Editorial: Preventing teen pregnancy

·3 min read

THE coronavirus disease 2019 (Covid-19) pandemic has focused the attention and resources of stakeholders for more than a year, deflecting attention from other issues that have an impact on society.

In 2019, the rising number of adolescent girls giving birth made Socioeconomic Planning Secretary Ernesto Pernia declare teenage pregnancy as a “national social emergency.”

As reported by Rappler on Oct. 24, 2019, the former head of the Commission on Population and Development (PopCom) said that the government should intensify programs for reproductive health (RH) to lessen the number of children being born to children.

Citing Popcom data, Rappler reported that around 1.2 million children give birth to children every year; about 300,000 of these young mothers have given birth more than once.

Nearly two years later, this particular national social emergency continues. PopCom monitored a seven-percent increase in births by mothers aged 15 years and below in 2019, continuing for the ninth year the trend in rising teenage pregnancies, reported SunStar Cebu on March 16, 2021.

Three areas in Luzon led in cases of teen pregnancy: Calabarzon, National Capital Region and Central Luzon, according to popcom.gov.ph. Outside of Luzon, Central Visayas, followed by Northern Mindanao, Davao and Cotabato topped the list.

The Philippine Statistics Authority (PSA) estimated that children born to families with income below the official poverty thresholds posted a poverty incidence of 23.9 percent in 2018, following farmers, fisherfolks and residents in rural areas.

Teen pregnancy does not just pull down the nation’s growth. It starts or even continues a cycle of deprivation and marginalization that keeps women and girls perpetually at a disadvantage in their access to better education, health, employment and other opportunities for self-actualization.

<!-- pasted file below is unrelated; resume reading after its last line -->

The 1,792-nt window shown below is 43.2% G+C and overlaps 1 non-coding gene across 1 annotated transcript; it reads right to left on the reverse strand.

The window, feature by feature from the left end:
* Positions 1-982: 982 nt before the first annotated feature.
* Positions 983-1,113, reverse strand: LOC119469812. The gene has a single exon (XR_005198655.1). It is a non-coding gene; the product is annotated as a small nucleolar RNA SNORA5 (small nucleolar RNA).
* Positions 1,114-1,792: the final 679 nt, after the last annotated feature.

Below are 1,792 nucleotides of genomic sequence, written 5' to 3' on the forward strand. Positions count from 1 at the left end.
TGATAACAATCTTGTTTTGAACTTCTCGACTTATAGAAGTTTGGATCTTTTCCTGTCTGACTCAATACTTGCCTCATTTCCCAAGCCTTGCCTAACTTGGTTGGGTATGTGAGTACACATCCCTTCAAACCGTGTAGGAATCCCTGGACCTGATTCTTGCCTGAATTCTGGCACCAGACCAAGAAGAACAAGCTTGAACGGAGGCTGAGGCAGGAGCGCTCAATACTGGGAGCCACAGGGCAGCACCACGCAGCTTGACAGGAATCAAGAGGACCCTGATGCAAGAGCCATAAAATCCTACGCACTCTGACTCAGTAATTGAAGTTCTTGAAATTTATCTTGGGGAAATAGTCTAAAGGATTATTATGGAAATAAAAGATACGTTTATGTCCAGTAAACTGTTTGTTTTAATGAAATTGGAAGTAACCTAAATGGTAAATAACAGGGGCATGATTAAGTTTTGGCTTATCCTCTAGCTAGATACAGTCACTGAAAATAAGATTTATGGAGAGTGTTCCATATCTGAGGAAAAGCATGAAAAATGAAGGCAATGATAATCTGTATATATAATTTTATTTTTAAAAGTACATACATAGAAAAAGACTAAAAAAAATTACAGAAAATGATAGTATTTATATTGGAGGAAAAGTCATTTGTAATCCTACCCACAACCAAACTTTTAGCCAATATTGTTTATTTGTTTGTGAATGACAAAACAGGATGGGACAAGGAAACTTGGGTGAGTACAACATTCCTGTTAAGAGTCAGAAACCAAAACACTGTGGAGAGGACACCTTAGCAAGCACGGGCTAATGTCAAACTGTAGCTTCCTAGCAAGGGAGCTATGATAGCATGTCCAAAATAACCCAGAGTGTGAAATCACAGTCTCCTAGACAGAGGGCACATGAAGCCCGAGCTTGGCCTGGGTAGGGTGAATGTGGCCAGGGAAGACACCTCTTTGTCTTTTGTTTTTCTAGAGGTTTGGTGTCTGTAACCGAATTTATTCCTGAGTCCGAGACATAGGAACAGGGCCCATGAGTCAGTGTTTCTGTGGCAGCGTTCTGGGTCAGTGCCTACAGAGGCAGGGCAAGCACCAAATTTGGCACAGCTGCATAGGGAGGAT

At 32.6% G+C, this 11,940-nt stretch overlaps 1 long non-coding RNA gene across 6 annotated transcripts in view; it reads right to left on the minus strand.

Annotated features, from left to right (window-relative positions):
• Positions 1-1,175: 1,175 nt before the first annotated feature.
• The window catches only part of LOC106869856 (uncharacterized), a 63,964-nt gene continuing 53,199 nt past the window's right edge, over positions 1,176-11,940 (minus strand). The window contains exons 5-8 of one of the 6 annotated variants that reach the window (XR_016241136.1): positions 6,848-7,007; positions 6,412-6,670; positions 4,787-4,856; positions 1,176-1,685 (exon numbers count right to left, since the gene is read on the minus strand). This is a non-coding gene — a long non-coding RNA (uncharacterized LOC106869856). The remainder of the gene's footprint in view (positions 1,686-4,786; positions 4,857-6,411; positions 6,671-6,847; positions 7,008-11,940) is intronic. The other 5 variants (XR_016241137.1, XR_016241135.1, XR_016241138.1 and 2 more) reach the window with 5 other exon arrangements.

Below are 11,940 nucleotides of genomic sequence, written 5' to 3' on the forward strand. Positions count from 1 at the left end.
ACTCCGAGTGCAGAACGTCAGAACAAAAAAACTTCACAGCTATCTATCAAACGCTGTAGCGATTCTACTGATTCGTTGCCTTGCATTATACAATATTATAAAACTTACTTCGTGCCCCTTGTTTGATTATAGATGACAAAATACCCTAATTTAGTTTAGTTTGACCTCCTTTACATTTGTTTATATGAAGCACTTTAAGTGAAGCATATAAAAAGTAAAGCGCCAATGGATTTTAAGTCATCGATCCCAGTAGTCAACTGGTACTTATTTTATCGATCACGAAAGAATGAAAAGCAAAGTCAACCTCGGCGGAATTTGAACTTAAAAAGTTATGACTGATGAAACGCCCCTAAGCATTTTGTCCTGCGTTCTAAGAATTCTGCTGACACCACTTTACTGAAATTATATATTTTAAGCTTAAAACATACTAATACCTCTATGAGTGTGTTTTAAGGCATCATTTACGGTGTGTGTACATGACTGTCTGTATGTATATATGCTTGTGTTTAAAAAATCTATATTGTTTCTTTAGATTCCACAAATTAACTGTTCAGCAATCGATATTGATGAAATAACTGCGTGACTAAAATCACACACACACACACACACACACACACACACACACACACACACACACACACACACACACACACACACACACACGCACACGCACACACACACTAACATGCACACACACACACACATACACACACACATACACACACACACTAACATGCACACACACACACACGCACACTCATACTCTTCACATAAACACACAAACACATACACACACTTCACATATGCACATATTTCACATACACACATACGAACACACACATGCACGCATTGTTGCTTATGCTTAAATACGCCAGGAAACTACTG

The enforced and extended home quarantine, as well as the suspension of in-school classes, create during the pandemic conditions that may exacerbate teen pregnancies and births.

Aside from the RH modules conducted in public schools, schooling and extracurricular involvement occupies adolescents in endeavors that distract them from premarital sex. Teachers, guidance counselors and peer counselors also provide factual information and advice in negotiating interpersonal relations, particularly in avoiding unprotected sex and unplanned pregnancy.

Although there is no data on incest cases resulting in teen pregnancies, the vulnerability of adolescent girls to predatory relatives is exacerbated by community lockdowns that require citizens to stay home to contain Covid-19 transmission.

Two years after teen pregnancy was declared as a national social emergency, what measures are undertaken by government to empower adolescent girls to discern and use the power of choice in prioritizing reproductive health and opportunities for better education and employment?

PopCom in Central Visayas (PopCom) 7 organized 11 teen centers based at the local government units in Cebu. These centers are managed by youths organized by population officers; trainings are aimed at enabling the youths to become peer educators and peer facilitators.

The grassroots rollout of RH advocates is also challenged by the pandemic, with face-to-face encounters, which suit discussions requiring sensitivity and tact, still kept to a minimum while the transmission of Covid-19 rises.

Aside from collaborating with civil society, the PopCom should reach out to other stakeholders, particularly the Roman Catholic Church and other religious groups.

While the government and the Church disagree on RH, these stakeholders must see the urgency of using online communication, as well as more traditional means, to engage with a sector that must be persuaded that 10-14 years are not the ideal time to raise a child while one is still little more than a child herself.